NFL players voted to OK a final deal Monday, days after the owners approved a tentative agreement, and the sides finally managed to put an end to the 41/2-month lockout, the longest work stoppage in league history.
"This is a long time coming, and football's back," NFL Commissioner Roger Goodell said, "and that's the great news for everybody."
At a joint appearance outside the NFL Players Association headquarters, Goodell and NFLPA head DeMaurice Smith spoke shortly after the NFLPA executive board and 32 team reps voted unanimously to approve the terms of a deal.
"We didn't get everything that either side wanted ... but we did arrive at a deal that we think is fair and balanced," Smith said.
Owners overwhelmingly approved a proposal Thursday, but some issues still needed to be reviewed to satisfy players.
The sides agreed on a deal that runs for 10 years, without an opt-out clause.
Owners decided in 2008 to opt out of the league's old labor contract, which expired March 11.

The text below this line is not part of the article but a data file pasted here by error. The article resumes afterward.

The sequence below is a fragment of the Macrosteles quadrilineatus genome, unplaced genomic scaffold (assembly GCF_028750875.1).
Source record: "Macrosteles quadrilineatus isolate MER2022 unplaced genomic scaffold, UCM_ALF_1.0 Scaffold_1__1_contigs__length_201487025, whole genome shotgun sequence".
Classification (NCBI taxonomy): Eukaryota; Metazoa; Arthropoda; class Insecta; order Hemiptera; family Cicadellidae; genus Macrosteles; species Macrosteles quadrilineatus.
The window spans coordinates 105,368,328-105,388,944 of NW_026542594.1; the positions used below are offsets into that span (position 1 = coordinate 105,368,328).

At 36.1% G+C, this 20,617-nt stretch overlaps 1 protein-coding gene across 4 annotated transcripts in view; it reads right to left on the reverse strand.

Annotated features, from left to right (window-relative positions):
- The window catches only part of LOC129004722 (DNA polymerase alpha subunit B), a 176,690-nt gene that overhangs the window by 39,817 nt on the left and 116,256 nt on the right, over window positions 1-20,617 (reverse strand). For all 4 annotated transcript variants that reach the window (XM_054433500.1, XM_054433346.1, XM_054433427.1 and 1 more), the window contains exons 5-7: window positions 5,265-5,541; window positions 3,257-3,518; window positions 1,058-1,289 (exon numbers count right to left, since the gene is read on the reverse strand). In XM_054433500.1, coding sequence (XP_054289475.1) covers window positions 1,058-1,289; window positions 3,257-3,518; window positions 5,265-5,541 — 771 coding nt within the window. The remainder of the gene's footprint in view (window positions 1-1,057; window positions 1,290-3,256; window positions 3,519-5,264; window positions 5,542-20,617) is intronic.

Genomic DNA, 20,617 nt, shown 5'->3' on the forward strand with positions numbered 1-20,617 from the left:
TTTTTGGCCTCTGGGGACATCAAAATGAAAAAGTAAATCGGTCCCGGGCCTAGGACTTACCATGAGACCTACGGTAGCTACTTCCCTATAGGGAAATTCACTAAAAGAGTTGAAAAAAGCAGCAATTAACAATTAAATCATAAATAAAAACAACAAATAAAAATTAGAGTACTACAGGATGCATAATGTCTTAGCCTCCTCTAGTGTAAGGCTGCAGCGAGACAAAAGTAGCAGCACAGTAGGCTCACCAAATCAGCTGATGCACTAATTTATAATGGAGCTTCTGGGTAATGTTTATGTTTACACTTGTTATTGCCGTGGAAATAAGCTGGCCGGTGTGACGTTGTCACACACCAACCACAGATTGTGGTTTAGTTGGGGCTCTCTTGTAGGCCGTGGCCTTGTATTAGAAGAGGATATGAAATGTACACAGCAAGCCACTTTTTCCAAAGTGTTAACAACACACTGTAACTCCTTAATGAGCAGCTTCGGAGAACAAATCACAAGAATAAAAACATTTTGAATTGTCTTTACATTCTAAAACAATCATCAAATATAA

"I know it has been a very long process since the day we stood here that night in March," Smith said. "But our guys stood together when nobody thought we would. And football is back because of it."
Saints quarterback Drew Brees was one of 10 plaintiffs in the antitrust lawsuit that players filed against the league. Those plaintiffs approved the deal.
"I believe it's important that we talk about the future of football as a partnership," Smith said.
A tentative timeline would allow NFL clubs to start signing 2011 draft picks and rookie free agents today. Conversations with veteran free agents also could start today, and their signings could begin Friday.
Under the proposed schedule, training camps would open for 10 of the 32 teams on Wednesday, 10 more on Thursday, another 10 on Friday, and the last two teams on Sunday.
The Atlanta Falcons are scheduled to open camp on Thursday.